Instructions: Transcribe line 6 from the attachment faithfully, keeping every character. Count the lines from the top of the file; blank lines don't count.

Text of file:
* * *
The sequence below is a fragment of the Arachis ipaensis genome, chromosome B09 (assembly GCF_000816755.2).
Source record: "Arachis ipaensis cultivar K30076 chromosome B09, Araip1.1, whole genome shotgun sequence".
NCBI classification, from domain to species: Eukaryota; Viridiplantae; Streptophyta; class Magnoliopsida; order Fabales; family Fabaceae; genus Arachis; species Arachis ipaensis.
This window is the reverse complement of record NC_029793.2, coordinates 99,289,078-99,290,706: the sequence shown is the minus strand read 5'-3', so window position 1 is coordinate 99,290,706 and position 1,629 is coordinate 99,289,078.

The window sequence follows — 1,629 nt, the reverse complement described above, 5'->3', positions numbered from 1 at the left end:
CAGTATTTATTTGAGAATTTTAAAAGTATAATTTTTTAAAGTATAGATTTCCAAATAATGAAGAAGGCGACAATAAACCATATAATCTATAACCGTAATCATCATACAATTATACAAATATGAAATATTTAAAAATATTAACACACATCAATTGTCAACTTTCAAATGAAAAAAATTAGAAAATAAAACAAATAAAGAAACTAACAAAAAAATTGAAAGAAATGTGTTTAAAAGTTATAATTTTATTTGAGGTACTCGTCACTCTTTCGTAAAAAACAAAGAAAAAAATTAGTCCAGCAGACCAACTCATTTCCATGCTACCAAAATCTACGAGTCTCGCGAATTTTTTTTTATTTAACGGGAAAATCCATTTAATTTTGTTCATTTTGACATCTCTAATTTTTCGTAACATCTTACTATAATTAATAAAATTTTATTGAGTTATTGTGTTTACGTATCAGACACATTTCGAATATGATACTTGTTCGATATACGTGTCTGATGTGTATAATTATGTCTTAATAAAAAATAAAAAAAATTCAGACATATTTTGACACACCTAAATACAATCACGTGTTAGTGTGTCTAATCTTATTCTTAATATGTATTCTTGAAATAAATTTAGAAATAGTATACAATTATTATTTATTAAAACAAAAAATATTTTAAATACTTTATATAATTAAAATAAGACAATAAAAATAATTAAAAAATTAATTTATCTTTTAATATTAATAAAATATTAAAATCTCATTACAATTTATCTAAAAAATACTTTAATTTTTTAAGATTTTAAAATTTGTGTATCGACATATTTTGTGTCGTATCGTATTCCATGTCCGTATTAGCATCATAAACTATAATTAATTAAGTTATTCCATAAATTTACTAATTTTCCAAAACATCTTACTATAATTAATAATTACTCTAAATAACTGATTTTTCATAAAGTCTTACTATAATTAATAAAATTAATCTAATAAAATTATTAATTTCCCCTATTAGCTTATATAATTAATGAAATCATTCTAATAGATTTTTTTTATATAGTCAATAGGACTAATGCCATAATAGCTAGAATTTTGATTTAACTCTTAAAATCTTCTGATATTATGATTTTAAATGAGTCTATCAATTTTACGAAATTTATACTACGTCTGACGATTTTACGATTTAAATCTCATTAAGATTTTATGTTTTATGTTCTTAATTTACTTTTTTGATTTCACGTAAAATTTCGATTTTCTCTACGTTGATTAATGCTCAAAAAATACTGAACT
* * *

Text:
CAGTATTTATTTGAGAATTTTAAAAGTATAATTTTTTAAAGTATAGATTTCCAAATAATGAAGAAGGCGACAATAAACCATATAATCTATAACCGTAATCATCATACAATTATACAAATATGAAATATTTAAAAATATTAACACACATCAATTGTCAACTTTCAAATGAAAAAAATTAGAAAATAAAACAAATAAAGAAACTAACAAAAAAATTGAAAGAAATGTGTTTAAAAGTTATAATTTTATTTGAGGTACTCGTCACTCTTTCGTAAAAAACAAAGAAAAAAATTAGTCCAGCAGACCAACTCATTTCCATGCTACCAAAATCTACGAGTCTCGCGAATTTTTTTTTATTTAACGGGAAAATCCATTTAATTTTGTTCATTTTGACATCTCTAATTTTTCGTAACATCTTACTATAATTAATAAAATTTTATTGAGTTATTGTGTTTACGTATCAGACACATTTCGAATATGATACTTGTTCGATATACGTGTCTGATGTGTATAATTATGTCTTAATAAAAAATAAAAAAAATTCAGACATATTTTGACACACCTAAATACAATCACGTGTTAGTGTGTCTAATCTTATTCTTAATATGTATTCTTGAAATAAATTTAGAAATAGTATACAATTATTATTTATTAAAACAAAAAATATTTTAAATACTTTATATAATTAAAATAAGACAATAAAAATAATTAAAAAATTAATTTATCTTTTAATATTAATAAAATATTAAAATCTCATTACAATTTATCTAAAAAATACTTTAATTTTTTAAGATTTTAAAATTTGTGTATCGACATATTTTGTGTCGTATCGTATTCCATGTCCGTATTAGCATCATAAACTATAATTAATTAAGTTATTCCATAAATTTACTAATTTTCCAAAACATCTTACTATAATTAATAATTACTCTAAATAACTGATTTTTCATAAAGTCTTACTATAATTAATAAAATTAATCTAATAAAATTATTAATTTCCCCTATTAGCTTATATAATTAATGAAATCATTCTAATAGATTTTTTTTATATAGTCAATAGGACTAATGCCATAATAGCTAGAATTTTGATTTAACTCTTAAAATCTTCTGATATTATGATTTTAAATGAGTCTATCAATTTTACGAAATTTATACTACGTCTGACGATTTTACGATTTAAATCTCATTAAGATTTTATGTTTTATGTTCTTAATTTACTTTTTTGATTTCACGTAAAATTTCGATTTTCTCTACGTTGATTAATGCTCAAAAAATACTGAACT